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May 14, 2021 - 1:58:56 AM
249 posts since 2/16/2017

Hi,

So I've got a fretboard template on the computer I did a while back, it's served me well for making travel banjos however I want to move to a bigger banjo this time and here's where my science-y question comes in...

Say I maintain the same amount of frets, If I proportionally enlarge the template (thereby proportionally enlarging the ratios of the frets) will this work? or, at different lengths do I need different fret ratios?

It just seems to be a solution that's far too easy (but works in my head)

May 14, 2021 - 4:21:05 AM
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72 posts since 3/24/2020

Try it, then cross reference the measurements against the Stewmac fret calculator

May 14, 2021 - 5:04:45 AM

249 posts since 2/16/2017

Martyjoe - that's a genius idea, why didn't I think of that, if it is correct it'll save me a lot of time for future builds

:-)

May 14, 2021 - 6:05:54 AM
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8547 posts since 8/28/2013

The ratios will remain the same if you enlarge the entire fretboard.

May 14, 2021 - 6:26 AM
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Players Union Member

Helix

USA

14044 posts since 8/30/2006

See? That's the best of the hangout right there.

May 14, 2021 - 4:13:02 PM
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13591 posts since 6/29/2005

The frets will all be properly spaced one to the other, but the scale length will change, so the bridge placement will be different.

Bridge placement is a critical factor, so In order to accomodate the different fret spacings, you may have to add or subtract frets.

I would suggest making a full-sized drawing with the new spacings to see where the bridge will be and how many frets you need.  It's easier to do with a scoop because you have a kind of fretless fudge zone where the scoop is.

Edited by - Ken LeVan on 05/14/2021 16:17:20

May 14, 2021 - 5:19:35 PM
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Kimerer

USA

968 posts since 2/17/2006

I just use a fret calculator to give me the numbers for my desired scale length, then I measure them out directly on the neck from the nut. No template necessary.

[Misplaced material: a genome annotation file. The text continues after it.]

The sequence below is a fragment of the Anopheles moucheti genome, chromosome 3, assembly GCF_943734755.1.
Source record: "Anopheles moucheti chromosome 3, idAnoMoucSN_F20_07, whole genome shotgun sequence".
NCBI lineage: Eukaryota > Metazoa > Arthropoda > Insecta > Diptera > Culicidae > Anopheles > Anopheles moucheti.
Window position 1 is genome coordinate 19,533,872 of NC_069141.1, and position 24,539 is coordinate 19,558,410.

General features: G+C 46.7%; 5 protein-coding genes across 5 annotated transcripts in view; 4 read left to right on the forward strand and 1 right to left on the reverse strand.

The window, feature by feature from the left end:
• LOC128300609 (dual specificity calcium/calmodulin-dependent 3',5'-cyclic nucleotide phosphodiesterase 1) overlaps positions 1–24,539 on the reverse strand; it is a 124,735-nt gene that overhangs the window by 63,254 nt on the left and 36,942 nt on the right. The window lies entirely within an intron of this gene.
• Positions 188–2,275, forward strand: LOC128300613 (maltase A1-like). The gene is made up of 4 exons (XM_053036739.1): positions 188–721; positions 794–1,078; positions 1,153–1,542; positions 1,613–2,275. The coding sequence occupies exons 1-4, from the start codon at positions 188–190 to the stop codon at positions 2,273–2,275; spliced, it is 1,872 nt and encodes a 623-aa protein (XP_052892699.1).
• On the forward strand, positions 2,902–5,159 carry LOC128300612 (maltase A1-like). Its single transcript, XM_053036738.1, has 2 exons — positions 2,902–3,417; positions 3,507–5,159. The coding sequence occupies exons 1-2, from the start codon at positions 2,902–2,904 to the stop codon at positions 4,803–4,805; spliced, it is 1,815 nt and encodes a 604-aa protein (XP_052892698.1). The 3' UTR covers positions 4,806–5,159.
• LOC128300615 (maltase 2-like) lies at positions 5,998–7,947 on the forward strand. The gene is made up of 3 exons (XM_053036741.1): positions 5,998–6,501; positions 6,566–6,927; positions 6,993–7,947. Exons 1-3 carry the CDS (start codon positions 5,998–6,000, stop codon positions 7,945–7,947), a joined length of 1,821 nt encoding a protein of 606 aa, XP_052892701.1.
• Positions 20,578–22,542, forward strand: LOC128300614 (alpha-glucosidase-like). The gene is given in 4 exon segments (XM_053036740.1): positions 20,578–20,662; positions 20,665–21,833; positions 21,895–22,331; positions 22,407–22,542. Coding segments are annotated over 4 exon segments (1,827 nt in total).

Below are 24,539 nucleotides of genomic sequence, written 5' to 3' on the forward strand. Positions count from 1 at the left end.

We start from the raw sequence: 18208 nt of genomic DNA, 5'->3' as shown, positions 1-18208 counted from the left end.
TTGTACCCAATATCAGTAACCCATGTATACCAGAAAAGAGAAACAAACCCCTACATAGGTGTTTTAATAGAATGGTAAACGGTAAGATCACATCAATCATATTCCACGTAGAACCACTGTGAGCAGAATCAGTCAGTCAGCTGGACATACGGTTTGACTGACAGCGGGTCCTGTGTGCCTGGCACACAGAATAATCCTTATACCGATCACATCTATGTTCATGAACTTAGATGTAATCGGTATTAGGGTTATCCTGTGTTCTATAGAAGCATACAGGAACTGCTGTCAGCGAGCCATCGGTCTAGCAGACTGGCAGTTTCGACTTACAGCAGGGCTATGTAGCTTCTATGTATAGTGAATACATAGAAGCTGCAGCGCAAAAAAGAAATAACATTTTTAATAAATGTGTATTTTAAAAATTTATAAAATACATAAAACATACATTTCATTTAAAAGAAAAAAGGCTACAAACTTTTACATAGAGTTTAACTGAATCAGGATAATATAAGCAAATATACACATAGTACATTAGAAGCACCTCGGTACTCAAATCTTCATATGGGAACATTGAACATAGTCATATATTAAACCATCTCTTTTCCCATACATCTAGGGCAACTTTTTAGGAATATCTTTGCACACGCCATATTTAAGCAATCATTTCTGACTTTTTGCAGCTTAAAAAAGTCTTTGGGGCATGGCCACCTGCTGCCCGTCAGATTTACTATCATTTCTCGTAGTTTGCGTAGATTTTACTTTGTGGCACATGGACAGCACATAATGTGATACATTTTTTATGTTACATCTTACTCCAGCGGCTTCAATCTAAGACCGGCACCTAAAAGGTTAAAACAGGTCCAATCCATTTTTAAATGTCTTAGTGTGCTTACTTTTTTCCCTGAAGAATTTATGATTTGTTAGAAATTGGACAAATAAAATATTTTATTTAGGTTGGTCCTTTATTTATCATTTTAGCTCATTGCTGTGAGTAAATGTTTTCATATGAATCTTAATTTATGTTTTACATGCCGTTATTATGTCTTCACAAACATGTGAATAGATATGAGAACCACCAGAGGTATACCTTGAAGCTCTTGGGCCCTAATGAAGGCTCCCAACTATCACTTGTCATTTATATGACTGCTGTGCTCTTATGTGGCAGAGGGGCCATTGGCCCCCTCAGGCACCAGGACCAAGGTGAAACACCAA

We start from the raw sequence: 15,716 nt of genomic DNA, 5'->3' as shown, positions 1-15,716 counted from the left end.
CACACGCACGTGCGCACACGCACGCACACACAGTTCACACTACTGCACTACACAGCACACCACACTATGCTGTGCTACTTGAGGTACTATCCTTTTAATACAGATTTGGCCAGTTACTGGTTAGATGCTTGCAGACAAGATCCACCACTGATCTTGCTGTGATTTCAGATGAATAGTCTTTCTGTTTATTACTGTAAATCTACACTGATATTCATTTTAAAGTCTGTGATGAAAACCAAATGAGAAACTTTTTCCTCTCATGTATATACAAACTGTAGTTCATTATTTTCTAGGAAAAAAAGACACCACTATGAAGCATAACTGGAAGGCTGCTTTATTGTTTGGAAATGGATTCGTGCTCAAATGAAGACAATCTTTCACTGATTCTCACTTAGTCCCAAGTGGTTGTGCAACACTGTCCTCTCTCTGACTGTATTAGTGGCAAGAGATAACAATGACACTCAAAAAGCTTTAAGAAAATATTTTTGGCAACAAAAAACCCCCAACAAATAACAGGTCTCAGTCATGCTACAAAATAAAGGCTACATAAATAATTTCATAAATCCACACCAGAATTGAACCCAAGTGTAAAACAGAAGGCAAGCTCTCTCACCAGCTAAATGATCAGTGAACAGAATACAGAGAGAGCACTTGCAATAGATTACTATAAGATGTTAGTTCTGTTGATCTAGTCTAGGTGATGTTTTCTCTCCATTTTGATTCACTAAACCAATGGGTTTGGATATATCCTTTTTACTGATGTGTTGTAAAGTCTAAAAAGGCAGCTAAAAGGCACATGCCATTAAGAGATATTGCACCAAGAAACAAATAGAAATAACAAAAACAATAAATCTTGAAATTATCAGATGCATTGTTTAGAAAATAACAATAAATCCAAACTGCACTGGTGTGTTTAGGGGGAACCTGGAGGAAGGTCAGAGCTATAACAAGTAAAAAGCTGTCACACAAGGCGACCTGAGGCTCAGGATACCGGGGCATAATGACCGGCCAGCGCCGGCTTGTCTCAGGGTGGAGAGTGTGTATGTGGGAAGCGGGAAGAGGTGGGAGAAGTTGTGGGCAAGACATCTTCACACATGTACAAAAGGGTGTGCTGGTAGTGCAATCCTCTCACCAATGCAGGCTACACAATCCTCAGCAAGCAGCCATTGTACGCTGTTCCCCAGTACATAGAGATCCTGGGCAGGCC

If you are sawing by hand it is just as accurate to measure using an accurate rule as it is using the scaled up template with thick, printed lines.

May 15, 2021 - 11:41:58 AM
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8547 posts since 8/28/2013

quote:
Originally posted by Kimerer

I just use a fret calculator to give me the numbers for my desired scale length, then I measure them out directly on the neck from the nut. No template necessary.

If you are sawing by hand it is just as accurate to measure using an accurate rule as it is using the scaled up template with thick, printed lines.


I had totally forgotten the fact that the lines of a template will also increase in size. That makes a simple "enlargement" less of a simple idea.  One has to ask how easy it will be to cut the exact same place on a couple of fat lines.  If one cuts the slot on the front edge of one line, but inadvertently cuts the back edge on another, the ratios are no longer correct.

May 15, 2021 - 2:41:14 PM
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Kimerer

USA

968 posts since 2/17/2006

I can measure to about 0.2 or 0.3 mm on the rule. I mark the position with a knife and square it with my try square.  The knife line is very thin.

This method is not as precise as a machine tool would be, but to my ear it is close enough on the few fret boards I have built.

Always measure each fret directly from the nut. Never measure from the previous fret because if you do that any errors will accumulate as you move down the neck.

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